Sunday, May 15, 2011

Unity3d + C#: Using List and ArrayList array

Usually when creating an inventory, you would need to first create an array variable to store the content of the inventory. Using UnityScript (or JavaScript) you can do that by declaring an Array variable directly:
var inventoryArray : Array = new Array();

However to do the same thing in C#:
public Array inventoryArray = new Array();

That wouldn't work, instead it return you with an error saying:
error CS0246: The type or namespace name `Array' could not be found. Are you missing a using directive or an assembly reference?

And the error was pretty much self explanatory, that the "Array" doesn't exist in C#, instead it has ArrayList and List. But for the rest of the example, I'm gonna be using List (though it works the same as ArrayList), because I was having a hard time memorizing what type of information am I storing inside an ArrayList when I'm declaring a large number of them (3 to 5 can be messy enough for me) in a script; on the other hand, I felt more secure with List as I can check back on what type of List I'm using and what info I should and shouldn't add into it... more on that later...

To use the List array, you have to first use the namespace System.Collection.Generic, by adding it up above the script:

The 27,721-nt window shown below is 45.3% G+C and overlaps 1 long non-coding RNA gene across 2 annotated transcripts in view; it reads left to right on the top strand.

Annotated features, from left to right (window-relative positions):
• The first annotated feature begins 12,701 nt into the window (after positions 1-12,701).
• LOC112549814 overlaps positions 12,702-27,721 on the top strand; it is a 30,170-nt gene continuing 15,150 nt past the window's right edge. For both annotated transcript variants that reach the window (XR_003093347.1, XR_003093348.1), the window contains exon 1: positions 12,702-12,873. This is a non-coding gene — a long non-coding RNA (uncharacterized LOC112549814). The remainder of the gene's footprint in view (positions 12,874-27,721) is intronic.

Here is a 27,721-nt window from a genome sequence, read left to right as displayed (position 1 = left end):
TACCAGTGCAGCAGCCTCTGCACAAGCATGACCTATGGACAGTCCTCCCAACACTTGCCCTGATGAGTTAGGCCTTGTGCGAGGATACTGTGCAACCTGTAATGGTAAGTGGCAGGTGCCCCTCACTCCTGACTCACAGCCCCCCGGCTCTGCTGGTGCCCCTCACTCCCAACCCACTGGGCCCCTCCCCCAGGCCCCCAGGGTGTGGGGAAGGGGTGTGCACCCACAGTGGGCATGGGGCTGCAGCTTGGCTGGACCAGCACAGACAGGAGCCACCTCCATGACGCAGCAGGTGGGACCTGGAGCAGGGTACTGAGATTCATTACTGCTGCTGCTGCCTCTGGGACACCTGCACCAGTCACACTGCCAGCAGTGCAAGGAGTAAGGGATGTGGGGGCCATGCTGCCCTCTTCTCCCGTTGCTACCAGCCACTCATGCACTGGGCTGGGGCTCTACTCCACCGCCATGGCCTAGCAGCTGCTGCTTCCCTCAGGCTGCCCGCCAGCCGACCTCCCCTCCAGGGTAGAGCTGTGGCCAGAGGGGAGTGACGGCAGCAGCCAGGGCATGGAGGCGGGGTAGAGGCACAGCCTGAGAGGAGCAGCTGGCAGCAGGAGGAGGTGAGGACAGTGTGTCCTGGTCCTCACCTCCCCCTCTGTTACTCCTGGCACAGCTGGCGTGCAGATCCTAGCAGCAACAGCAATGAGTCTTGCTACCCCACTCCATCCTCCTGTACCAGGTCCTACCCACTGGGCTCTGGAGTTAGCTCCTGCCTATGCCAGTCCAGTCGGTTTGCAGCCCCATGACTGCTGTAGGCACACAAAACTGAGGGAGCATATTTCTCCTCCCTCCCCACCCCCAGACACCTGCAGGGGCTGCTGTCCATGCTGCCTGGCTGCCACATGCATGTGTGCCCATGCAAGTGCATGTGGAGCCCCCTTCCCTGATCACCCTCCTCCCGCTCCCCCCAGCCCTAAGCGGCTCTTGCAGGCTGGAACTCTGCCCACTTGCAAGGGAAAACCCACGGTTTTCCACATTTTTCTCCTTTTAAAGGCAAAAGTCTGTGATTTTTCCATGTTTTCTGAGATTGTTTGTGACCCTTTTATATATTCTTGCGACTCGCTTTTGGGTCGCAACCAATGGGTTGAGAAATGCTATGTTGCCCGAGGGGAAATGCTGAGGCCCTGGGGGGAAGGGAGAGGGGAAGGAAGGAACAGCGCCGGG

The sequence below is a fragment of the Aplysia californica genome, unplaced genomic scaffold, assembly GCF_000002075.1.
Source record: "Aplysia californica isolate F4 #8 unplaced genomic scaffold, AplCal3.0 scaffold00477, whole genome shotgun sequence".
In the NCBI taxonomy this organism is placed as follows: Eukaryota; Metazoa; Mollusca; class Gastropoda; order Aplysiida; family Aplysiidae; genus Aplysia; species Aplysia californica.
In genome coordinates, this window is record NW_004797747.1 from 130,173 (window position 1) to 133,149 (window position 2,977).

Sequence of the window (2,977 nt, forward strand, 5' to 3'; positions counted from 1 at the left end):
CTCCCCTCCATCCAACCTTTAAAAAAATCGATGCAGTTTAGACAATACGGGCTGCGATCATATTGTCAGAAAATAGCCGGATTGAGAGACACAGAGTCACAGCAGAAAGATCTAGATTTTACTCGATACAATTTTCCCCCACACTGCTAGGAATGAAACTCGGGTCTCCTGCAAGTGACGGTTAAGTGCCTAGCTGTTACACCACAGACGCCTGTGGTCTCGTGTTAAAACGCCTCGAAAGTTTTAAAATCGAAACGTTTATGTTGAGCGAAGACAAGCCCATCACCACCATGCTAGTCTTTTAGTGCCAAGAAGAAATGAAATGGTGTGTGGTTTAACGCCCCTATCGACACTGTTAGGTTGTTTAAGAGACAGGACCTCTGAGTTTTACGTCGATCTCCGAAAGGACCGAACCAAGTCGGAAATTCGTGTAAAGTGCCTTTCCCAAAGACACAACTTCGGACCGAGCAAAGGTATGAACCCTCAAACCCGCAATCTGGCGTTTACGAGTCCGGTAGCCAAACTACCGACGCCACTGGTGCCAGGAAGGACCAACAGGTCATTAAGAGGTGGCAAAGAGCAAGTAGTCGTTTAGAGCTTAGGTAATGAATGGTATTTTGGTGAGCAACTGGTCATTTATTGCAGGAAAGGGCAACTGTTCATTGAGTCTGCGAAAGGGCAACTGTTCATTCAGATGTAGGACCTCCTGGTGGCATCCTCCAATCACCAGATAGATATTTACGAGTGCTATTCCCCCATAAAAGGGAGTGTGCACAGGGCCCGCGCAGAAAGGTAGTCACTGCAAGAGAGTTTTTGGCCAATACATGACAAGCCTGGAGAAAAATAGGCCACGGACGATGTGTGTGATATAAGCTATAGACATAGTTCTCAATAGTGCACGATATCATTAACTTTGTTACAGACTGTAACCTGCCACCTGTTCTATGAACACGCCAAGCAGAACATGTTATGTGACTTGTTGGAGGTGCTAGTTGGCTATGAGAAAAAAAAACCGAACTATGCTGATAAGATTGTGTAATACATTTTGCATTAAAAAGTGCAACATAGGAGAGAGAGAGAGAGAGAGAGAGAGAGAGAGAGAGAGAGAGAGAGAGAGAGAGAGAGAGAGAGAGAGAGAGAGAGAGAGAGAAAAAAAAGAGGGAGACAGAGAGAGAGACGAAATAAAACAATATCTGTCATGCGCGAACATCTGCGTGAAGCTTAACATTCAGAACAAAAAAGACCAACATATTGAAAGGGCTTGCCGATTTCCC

using UnityEngine;
using System.Collections;
using System.Collections.Generic; // <-- add this line

Then declare a variable for it (public List variableName):
public List<int> inventory;
To actually start using it, as always you have to first declare the size or capacity of the array, because if you don't, Unity will either hang or crash after you click "Play", for some unknown freaking reason...

In the Start function:
inventory.Capacity = 9; // let's make it able to store 9 object inside...
To add something content into it:  
inventory.Add(2); // since this is a "int" array, you can only store another integer into it... anything else would return an error...

inventory.Add("this works!"); // for if your List array is a "string" array...
And then to clear up everything, I mean, delete all infos, turn the array size back to zero:  

That was the part of the List method I love the most, because usually when I was using a normal array (int[], for int array; string[], for string array; bool[] for boolean array), there's such function as Clearing up and Adding stuff into the array... But I could be wrong, because I haven't use most of its features yet... which I'll, in the future.

More on what it could do:

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